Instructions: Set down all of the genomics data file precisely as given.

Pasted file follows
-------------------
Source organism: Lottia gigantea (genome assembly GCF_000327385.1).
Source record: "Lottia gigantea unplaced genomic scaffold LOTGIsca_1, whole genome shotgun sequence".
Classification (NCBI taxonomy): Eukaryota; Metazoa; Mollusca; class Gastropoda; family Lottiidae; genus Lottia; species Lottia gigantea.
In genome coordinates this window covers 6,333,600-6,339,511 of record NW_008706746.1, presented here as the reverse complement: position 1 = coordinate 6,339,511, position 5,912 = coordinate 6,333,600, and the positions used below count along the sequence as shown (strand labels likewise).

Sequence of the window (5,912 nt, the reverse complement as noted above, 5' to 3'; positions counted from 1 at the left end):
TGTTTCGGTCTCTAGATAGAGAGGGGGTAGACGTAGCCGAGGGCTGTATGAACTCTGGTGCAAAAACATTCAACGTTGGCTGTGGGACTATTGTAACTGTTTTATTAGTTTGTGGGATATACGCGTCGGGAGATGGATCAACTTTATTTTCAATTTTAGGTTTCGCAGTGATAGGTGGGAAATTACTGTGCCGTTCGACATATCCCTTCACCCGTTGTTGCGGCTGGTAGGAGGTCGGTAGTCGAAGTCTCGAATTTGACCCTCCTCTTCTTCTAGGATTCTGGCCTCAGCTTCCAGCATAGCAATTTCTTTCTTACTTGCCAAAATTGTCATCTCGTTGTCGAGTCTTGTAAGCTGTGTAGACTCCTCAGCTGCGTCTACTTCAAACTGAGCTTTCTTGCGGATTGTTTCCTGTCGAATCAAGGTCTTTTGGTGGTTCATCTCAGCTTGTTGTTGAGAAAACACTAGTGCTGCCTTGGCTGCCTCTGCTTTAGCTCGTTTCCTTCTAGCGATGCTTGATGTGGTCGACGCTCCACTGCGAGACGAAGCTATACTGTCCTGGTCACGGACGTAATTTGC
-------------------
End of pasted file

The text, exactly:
Source organism: Lottia gigantea (genome assembly GCF_000327385.1).
Source record: "Lottia gigantea unplaced genomic scaffold LOTGIsca_1, whole genome shotgun sequence".
Classification (NCBI taxonomy): Eukaryota; Metazoa; Mollusca; class Gastropoda; family Lottiidae; genus Lottia; species Lottia gigantea.
In genome coordinates this window covers 6,333,600-6,339,511 of record NW_008706746.1, presented here as the reverse complement: position 1 = coordinate 6,339,511, position 5,912 = coordinate 6,333,600, and the positions used below count along the sequence as shown (strand labels likewise).

Sequence of the window (5,912 nt, the reverse complement as noted above, 5' to 3'; positions counted from 1 at the left end):
TGTTTCGGTCTCTAGATAGAGAGGGGGTAGACGTAGCCGAGGGCTGTATGAACTCTGGTGCAAAAACATTCAACGTTGGCTGTGGGACTATTGTAACTGTTTTATTAGTTTGTGGGATATACGCGTCGGGAGATGGATCAACTTTATTTTCAATTTTAGGTTTCGCAGTGATAGGTGGGAAATTACTGTGCCGTTCGACATATCCCTTCACCCGTTGTTGCGGCTGGTAGGAGGTCGGTAGTCGAAGTCTCGAATTTGACCCTCCTCTTCTTCTAGGATTCTGGCCTCAGCTTCCAGCATAGCAATTTCTTTCTTACTTGCCAAAATTGTCATCTCGTTGTCGAGTCTTGTAAGCTGTGTAGACTCCTCAGCTGCGTCTACTTCAAACTGAGCTTTCTTGCGGATTGTTTCCTGTCGAATCAAGGTCTTTTGGTGGTTCATCTCAGCTTGTTGTTGAGAAAACACTAGTGCTGCCTTGGCTGCCTCTGCTTTAGCTCGTTTCCTTCTAGCGATGCTTGATGTGGTCGACGCTCCACTGCGAGACGAAGCTATACTGTCCTGGTCACGGACGTAATTTGC